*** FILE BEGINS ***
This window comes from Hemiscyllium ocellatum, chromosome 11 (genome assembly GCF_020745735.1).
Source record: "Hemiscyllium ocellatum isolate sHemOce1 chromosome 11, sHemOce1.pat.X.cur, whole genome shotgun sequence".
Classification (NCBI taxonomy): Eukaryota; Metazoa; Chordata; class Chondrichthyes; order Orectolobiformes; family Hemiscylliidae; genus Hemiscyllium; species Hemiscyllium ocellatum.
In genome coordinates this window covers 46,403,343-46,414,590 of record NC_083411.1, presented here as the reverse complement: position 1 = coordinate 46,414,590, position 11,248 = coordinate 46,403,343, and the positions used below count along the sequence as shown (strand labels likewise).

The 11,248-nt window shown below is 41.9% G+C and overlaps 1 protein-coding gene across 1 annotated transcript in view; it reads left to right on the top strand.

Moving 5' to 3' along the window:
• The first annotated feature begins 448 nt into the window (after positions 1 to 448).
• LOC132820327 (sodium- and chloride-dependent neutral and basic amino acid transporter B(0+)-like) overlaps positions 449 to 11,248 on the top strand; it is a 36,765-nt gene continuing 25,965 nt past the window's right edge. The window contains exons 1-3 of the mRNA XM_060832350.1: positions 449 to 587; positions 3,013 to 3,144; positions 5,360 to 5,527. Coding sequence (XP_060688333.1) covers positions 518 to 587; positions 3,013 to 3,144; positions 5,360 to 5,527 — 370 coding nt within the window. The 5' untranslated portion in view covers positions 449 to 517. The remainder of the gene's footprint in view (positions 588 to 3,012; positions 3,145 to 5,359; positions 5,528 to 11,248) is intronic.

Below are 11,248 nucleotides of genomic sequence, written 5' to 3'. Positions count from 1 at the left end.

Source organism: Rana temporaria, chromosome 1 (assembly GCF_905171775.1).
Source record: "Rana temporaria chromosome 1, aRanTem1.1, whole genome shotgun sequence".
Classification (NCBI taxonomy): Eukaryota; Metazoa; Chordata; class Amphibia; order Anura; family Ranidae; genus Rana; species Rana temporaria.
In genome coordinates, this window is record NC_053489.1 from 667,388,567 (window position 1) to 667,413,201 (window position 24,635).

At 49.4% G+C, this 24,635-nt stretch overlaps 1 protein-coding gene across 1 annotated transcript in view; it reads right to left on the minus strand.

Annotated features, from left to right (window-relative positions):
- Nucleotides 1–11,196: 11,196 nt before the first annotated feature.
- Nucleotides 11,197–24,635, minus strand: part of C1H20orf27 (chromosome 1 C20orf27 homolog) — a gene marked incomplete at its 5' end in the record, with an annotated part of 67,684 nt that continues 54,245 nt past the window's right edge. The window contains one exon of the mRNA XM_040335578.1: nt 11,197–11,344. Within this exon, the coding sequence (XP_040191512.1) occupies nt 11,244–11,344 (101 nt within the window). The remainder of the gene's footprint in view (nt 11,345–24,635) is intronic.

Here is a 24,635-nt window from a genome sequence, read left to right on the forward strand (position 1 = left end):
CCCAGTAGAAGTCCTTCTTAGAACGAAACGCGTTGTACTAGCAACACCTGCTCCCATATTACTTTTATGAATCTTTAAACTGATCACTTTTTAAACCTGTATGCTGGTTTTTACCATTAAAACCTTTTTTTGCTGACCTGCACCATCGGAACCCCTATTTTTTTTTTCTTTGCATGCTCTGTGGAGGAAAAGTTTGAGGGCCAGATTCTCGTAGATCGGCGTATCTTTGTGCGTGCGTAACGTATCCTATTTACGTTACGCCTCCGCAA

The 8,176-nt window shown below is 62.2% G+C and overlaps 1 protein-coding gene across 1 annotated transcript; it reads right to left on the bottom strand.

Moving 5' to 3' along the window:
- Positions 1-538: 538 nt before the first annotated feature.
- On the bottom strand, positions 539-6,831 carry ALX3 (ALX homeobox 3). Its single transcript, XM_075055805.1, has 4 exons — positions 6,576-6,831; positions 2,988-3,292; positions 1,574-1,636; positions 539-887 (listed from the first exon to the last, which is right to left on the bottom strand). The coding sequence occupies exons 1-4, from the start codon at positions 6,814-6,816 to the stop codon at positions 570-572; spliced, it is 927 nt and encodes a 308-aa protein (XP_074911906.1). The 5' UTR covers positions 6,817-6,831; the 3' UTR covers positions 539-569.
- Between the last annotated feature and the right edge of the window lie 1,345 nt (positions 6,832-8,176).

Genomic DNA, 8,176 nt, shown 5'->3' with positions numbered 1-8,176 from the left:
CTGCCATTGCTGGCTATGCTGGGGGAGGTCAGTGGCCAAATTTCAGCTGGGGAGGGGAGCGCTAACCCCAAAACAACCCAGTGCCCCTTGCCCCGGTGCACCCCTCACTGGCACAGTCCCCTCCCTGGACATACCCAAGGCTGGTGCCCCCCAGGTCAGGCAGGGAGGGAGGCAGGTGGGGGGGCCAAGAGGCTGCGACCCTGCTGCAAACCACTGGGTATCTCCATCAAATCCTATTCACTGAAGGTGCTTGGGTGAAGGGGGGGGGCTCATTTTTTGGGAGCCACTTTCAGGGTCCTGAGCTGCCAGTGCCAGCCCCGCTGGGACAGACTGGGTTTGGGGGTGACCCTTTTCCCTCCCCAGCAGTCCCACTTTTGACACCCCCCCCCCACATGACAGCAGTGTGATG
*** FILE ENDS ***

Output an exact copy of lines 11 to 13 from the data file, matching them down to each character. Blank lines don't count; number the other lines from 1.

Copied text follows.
Source record: "Rana temporaria chromosome 1, aRanTem1.1, whole genome shotgun sequence".
Classification (NCBI taxonomy): Eukaryota; Metazoa; Chordata; class Amphibia; order Anura; family Ranidae; genus Rana; species Rana temporaria.
In genome coordinates, this window is record NC_053489.1 from 667,388,567 (window position 1) to 667,413,201 (window position 24,635).